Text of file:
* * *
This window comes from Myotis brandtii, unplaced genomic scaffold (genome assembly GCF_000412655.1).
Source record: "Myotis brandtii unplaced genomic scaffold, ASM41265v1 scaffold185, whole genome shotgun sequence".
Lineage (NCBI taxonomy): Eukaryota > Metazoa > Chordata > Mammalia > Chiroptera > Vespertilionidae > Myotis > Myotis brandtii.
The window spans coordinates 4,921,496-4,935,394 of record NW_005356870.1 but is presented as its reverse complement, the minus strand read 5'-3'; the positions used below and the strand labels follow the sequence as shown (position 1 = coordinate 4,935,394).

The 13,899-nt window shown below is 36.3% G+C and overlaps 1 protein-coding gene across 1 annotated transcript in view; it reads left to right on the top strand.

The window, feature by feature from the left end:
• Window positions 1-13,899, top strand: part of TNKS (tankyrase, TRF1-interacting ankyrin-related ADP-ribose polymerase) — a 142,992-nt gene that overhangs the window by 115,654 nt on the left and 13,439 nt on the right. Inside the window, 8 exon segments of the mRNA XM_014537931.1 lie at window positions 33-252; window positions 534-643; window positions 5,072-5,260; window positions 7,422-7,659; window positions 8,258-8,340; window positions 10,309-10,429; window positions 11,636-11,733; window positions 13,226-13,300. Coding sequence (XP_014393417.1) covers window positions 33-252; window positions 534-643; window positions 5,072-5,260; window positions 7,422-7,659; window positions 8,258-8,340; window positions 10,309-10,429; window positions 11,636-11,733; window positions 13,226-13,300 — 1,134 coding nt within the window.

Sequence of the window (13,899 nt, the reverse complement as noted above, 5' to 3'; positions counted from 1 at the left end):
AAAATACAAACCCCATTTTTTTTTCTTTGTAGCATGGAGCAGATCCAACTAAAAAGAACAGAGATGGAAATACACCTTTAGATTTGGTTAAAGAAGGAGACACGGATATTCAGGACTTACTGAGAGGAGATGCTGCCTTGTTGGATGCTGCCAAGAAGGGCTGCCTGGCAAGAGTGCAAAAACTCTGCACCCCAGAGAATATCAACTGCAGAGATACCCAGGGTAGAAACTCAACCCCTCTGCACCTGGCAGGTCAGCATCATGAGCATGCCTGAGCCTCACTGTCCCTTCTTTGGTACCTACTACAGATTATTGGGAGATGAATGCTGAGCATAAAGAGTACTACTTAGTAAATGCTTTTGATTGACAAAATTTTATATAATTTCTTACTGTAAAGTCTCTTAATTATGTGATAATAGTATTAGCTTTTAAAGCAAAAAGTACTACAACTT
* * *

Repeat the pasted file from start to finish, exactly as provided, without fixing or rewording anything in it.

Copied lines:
This window comes from Myotis brandtii, unplaced genomic scaffold (genome assembly GCF_000412655.1).
Source record: "Myotis brandtii unplaced genomic scaffold, ASM41265v1 scaffold185, whole genome shotgun sequence".
Lineage (NCBI taxonomy): Eukaryota > Metazoa > Chordata > Mammalia > Chiroptera > Vespertilionidae > Myotis > Myotis brandtii.
The window spans coordinates 4,921,496-4,935,394 of record NW_005356870.1 but is presented as its reverse complement, the minus strand read 5'-3'; the positions used below and the strand labels follow the sequence as shown (position 1 = coordinate 4,935,394).

The 13,899-nt window shown below is 36.3% G+C and overlaps 1 protein-coding gene across 1 annotated transcript in view; it reads left to right on the top strand.

The window, feature by feature from the left end:
• Window positions 1-13,899, top strand: part of TNKS (tankyrase, TRF1-interacting ankyrin-related ADP-ribose polymerase) — a 142,992-nt gene that overhangs the window by 115,654 nt on the left and 13,439 nt on the right. Inside the window, 8 exon segments of the mRNA XM_014537931.1 lie at window positions 33-252; window positions 534-643; window positions 5,072-5,260; window positions 7,422-7,659; window positions 8,258-8,340; window positions 10,309-10,429; window positions 11,636-11,733; window positions 13,226-13,300. Coding sequence (XP_014393417.1) covers window positions 33-252; window positions 534-643; window positions 5,072-5,260; window positions 7,422-7,659; window positions 8,258-8,340; window positions 10,309-10,429; window positions 11,636-11,733; window positions 13,226-13,300 — 1,134 coding nt within the window.

Sequence of the window (13,899 nt, the reverse complement as noted above, 5' to 3'; positions counted from 1 at the left end):
AAAATACAAACCCCATTTTTTTTTCTTTGTAGCATGGAGCAGATCCAACTAAAAAGAACAGAGATGGAAATACACCTTTAGATTTGGTTAAAGAAGGAGACACGGATATTCAGGACTTACTGAGAGGAGATGCTGCCTTGTTGGATGCTGCCAAGAAGGGCTGCCTGGCAAGAGTGCAAAAACTCTGCACCCCAGAGAATATCAACTGCAGAGATACCCAGGGTAGAAACTCAACCCCTCTGCACCTGGCAGGTCAGCATCATGAGCATGCCTGAGCCTCACTGTCCCTTCTTTGGTACCTACTACAGATTATTGGGAGATGAATGCTGAGCATAAAGAGTACTACTTAGTAAATGCTTTTGATTGACAAAATTTTATATAATTTCTTACTGTAAAGTCTCTTAATTATGTGATAATAGTATTAGCTTTTAAAGCAAAAAGTACTACAACTT